If genes--physical code--make up what we are, then can fragmented thoughts--mental code--make up who we are? Sight is the sense that dying people tend to lose first is an interesting experiment, executed by Tim Etchells's rough assemblage of short, simple sentences (facts, opinions, thoughts) being processed through Jim Fletcher's body and voice. However, as with most experiments, it is rigidly controlled, to the point where it hardly seems as if there is anything natural left, and the artistic choice to restrict movement and emotion results in a dead recitation that, while abstractly funny, embodies nothing.
"Motel rooms are too small," he'll say, and then follow it with, "Sometimes bridges fall down." Don't be misled by what appear to be chunks of meat in the text--"One deception leads to another"--for while there's an acceleration, there's never a climax or resolution. It's an impressive feat of memorization, but that's hardly what an actor wants to be remembered for. However, because Mr. Fletcher has not been allowed a personality for this show, we can only admire the technical aspects of the production. And even that's troubling, for the craft of this show hardly need Fletcher or even, really, Etchell's writing--any sliced-up stream-of-consciousness will do.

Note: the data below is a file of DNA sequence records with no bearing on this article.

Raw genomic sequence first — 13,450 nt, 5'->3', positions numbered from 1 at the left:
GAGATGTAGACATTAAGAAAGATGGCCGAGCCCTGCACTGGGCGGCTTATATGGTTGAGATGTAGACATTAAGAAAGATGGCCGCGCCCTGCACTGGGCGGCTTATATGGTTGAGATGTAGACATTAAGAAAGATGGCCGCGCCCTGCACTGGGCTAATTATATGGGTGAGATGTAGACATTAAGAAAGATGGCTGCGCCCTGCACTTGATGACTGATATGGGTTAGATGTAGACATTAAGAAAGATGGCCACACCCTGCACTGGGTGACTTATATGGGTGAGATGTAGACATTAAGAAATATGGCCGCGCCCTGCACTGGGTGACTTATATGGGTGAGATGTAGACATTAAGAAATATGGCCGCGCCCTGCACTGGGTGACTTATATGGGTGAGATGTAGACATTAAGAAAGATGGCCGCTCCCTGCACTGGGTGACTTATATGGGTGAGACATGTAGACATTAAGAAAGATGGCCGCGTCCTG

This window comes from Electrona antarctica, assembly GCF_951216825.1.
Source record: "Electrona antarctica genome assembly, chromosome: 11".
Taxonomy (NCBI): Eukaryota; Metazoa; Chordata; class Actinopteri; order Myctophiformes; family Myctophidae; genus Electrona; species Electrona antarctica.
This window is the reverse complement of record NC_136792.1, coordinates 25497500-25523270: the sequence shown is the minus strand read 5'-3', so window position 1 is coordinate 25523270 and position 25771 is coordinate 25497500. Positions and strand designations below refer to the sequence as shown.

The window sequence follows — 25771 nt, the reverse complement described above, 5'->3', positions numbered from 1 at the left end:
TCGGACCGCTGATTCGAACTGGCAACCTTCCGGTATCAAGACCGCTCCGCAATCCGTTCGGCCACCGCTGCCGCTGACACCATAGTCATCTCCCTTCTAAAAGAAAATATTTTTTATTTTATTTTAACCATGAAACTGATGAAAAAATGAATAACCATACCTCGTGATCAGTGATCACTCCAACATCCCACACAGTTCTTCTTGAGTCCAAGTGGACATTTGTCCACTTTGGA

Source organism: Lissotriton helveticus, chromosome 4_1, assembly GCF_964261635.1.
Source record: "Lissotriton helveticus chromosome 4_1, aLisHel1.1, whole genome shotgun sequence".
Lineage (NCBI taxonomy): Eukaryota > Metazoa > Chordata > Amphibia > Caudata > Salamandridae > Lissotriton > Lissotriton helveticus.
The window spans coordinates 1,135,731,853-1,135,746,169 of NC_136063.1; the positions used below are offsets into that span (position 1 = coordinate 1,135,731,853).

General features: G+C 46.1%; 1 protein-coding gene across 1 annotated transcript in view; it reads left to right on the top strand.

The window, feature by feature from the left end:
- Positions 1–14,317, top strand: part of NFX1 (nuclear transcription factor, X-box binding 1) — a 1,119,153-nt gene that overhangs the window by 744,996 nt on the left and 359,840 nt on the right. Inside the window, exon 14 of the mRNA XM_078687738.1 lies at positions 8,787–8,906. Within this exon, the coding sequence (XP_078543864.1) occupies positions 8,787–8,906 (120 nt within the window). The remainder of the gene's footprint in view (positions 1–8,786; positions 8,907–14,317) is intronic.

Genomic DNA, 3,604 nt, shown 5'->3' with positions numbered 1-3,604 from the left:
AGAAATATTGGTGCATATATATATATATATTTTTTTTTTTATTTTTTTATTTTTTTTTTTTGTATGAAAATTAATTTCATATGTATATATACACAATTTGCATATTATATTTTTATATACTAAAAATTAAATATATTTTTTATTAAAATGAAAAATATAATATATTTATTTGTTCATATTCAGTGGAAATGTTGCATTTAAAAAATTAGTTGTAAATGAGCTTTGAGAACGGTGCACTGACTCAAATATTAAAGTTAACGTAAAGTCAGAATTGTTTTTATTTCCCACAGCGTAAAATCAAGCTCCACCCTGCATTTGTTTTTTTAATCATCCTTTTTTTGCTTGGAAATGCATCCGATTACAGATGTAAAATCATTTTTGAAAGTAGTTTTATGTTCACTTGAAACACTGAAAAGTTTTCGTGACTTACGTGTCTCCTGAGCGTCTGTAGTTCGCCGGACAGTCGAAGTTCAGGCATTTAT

"Anything can be said, using words" is one of the lines. That's true. But our genes are not what create us, nor are our thoughts what define us. No, what makes us, ultimately, are our limits: without those, there is nothing to define.